Skillville Games is kicking off a new skill-based tournament gaming web site today. The goal is to bring tournament gaming into the modern world, where gamers can compete for cool prizes.
On Skillville Games, players can play casual games from Solitaire to Break It, betting small amounts of money in matches against other players. Players sign up and play tournaments in an asynchronous fashion, jumping into a round when it suits their own schedule.
The company has had a beta site working for about 1.5 years under the SkillAddiction name. Thebeta’s metrics are good, with 80,000 registered users signed up. In November, players waged about $30,000 of their own money. About 10 percent of customers are converting to paying customers. About 65 percent are retained on a monthly basis. The top 20 percent average revenue per paying user is about $170. Players stay on the site — whose tagline is “game better, win more” — for an average of 30 minutes.
Skillville Games was first conceived of as SkillAddiction by two Syracuse University students, Taylor Louie (pictured left) and Raymond Williams (pictured right). They had been playing on competing web sites for more than a year and had won $4,000 in prizes. They decided they could create a better skill-gaming experience, with less fraud and more fairness. Using their winnings and other funds, they set up a beta site 18 months ago. They got other hardcore skill-gaming players to contribute their knowledge. Then they relocated to Silicon Valley and went through the YetiZen accelerator program in San Francisco.
“We’ve had more than 1.5 million skill tournaments so far,” Williams, chief executive of Skillville Games, said in an interview. “We think this niche is under-served.”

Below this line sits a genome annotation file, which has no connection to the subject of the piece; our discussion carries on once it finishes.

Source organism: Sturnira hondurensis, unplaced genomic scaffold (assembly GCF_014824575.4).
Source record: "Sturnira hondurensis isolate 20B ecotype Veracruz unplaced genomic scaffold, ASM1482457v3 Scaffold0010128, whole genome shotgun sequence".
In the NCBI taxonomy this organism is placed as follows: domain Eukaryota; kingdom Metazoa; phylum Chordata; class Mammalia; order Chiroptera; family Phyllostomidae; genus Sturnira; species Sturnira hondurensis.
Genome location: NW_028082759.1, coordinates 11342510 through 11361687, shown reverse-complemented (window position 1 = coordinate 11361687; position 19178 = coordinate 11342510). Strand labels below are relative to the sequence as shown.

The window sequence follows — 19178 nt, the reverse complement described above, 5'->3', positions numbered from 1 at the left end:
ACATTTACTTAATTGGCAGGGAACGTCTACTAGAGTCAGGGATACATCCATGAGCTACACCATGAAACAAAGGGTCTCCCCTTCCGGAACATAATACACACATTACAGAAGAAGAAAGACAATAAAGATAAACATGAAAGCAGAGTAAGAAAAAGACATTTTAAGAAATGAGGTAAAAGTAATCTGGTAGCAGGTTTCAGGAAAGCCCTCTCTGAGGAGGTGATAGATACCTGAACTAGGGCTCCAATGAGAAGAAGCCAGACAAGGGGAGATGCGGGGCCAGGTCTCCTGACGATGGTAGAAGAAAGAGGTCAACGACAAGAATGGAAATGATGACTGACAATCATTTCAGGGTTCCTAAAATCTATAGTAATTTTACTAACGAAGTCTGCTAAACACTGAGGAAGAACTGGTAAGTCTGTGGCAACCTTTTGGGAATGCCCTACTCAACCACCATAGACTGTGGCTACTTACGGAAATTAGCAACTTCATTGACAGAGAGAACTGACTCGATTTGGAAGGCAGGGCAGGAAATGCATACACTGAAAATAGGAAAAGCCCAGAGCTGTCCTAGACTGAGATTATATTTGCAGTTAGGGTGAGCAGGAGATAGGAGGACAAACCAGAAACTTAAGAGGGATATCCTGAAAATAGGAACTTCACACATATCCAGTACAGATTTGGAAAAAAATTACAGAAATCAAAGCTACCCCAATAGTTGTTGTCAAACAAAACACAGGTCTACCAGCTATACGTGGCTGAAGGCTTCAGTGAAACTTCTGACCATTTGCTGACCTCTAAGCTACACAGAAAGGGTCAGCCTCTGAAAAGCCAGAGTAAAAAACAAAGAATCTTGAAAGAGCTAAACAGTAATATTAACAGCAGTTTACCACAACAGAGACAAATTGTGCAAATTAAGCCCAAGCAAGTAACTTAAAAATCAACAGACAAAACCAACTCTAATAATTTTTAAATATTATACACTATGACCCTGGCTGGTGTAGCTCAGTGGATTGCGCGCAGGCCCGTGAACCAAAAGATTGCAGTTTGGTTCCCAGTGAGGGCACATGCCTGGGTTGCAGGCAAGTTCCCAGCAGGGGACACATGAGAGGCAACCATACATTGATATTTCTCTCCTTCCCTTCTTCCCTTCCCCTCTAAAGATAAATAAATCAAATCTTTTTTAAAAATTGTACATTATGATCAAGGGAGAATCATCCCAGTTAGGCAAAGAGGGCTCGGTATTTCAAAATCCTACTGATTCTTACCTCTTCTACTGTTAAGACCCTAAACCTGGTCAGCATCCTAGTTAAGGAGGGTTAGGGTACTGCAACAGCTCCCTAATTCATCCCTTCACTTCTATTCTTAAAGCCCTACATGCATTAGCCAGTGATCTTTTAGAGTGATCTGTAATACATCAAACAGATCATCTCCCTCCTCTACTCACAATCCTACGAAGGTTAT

They were part of YetiZen’s first graduating class in August. The incubation program brought in gaming experts to help advise the startup and got a small percentage ownership in return.
Skillville has five full-time employees and as many as eight working on the project. Skillville Games is looking for a round of seed funding. The founders have already put $58,000 of their own money into it. The site has 35 games available.
Some of the rivals are big. They include King.com, Worldwinner.com, and Game Duell. Skillville hopes to outdo them with better service. The company has a dynamic ranking algorithm that ensures players are fairly matched and are never forced to leave because they have achieved a rank that is too high. The company also monitors security closely for any scams, bots, and cheaters. Skillville has a dual currency model and meta game that improves player engagement and monetization. For $5 a month, premium members get access to cash tournaments, premium free roll tournaments (no entry cost and a cash prize), and access to Skillville’s Scavenger Hunt with more than 1,000 prizes.
Here’s a video of Skillville Games in action. The first 50 players who send an email to rewards at skillvillegames.com can get 50 free skill tokens when they register and get 50 percent off their initial deposit to become a premium member. Upon initial deposit, players can get 500 more skill tokens.
GamesBeat 2014 — VentureBeat’s sixth annual event on disruption in the video game market — is coming up on Sept 15-16 in San Francisco. Purchase one of the first 50 tickets and save $400!